I have long been fascinated with sequences, may it be an arithmetic sequence, a geometric sequence, or a general sequence. After a week, I have thought of a sequence where the terms are the number of points in cubes (except for the first term where it is a point). In each consecutive term, the number of points on each edge of the previous cube increases by $1$.

I have attempted to solve for the $n^{th}$ term of this sequence I have thought of more than $2$ months ago, but unfortunately even after many attempts and many methods, I have failed.

Can anyone solve for the general term of $1, 8, 20, 32, 44, 56, 68, 80, 92, 128, \ldots$? Is it possible to do so, or does it not have a general term?"

**Note: This view is in perspective.**

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## Comments

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TopNewestThe only hiccup is the first term $1$. Otherwise, if we dropped that and went with $8, 20, 32, 44...$, the series formula $12n-4$ will do. That might be why you're having so much trouble.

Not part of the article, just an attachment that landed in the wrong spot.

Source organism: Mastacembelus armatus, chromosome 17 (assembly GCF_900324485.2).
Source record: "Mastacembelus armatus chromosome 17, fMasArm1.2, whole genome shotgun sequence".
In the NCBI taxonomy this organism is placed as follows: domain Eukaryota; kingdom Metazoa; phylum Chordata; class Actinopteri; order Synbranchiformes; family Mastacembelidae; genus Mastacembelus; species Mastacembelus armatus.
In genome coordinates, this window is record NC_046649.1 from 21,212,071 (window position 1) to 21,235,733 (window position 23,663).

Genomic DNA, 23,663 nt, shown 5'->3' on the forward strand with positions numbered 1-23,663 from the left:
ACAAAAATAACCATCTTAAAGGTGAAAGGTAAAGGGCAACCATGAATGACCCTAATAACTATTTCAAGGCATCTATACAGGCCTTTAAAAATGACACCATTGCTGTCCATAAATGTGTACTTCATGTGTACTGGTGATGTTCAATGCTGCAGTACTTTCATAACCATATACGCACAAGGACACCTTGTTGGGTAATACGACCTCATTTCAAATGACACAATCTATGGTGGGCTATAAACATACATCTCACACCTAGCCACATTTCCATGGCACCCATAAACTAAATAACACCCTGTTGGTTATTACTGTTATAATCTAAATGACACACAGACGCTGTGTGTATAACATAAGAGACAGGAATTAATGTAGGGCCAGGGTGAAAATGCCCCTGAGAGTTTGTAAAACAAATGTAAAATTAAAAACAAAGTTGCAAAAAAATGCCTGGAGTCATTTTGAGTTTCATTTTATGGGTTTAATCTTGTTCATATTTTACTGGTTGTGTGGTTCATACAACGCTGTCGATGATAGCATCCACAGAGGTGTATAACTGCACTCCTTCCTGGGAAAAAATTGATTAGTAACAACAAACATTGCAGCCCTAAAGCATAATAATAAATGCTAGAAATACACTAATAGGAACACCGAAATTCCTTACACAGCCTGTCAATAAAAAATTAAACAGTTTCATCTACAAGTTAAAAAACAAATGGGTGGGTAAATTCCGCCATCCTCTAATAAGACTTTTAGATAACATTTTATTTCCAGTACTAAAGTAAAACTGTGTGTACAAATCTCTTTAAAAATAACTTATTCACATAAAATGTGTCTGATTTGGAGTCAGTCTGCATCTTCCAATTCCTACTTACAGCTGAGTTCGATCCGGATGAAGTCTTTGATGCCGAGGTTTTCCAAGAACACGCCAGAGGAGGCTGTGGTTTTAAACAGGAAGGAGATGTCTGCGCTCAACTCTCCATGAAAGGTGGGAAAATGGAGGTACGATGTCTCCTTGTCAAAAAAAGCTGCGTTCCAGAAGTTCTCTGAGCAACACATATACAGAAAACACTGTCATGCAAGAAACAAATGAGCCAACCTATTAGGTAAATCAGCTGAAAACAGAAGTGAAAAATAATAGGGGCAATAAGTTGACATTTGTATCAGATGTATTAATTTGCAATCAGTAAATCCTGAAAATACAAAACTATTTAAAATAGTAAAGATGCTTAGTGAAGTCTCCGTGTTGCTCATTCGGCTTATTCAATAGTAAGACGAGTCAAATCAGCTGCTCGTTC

If it's really important to include that first term $1$, it's still possible but won't be so simple.

Edit: Okay, here it is. This will generate your series, for $n=1,2,3,4,5,6...$ it delivers $1,8,20,32,44,56...$

$f\left( n \right) =\dfrac { 5 }{ 2 } \left(1-{ \left( -1 \right) }^{ { 2 }^{ n-1 } }\right)+12n-16$

I told you it wouldn't be simple.

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I see that substituting $1$ for $n$ in that function will also result in $1$. Unfortunately, it does not work for greater positive integers. However, I have noticed that substituting $2$, $3$, $4$, $5$, $6$, $7$, $8$, $9$ and $10$ for $n$ in the function $f(n) = 12n - 16$ will give the right value for $f(n)$, respectively.

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The difference between successive terms should be 12, starting with the 2nd and 3rd terms. The only counterexample to that is between the 1st and 2nd term. The formula I have is quite correct, it works.

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May I ask, how did you get this formula?

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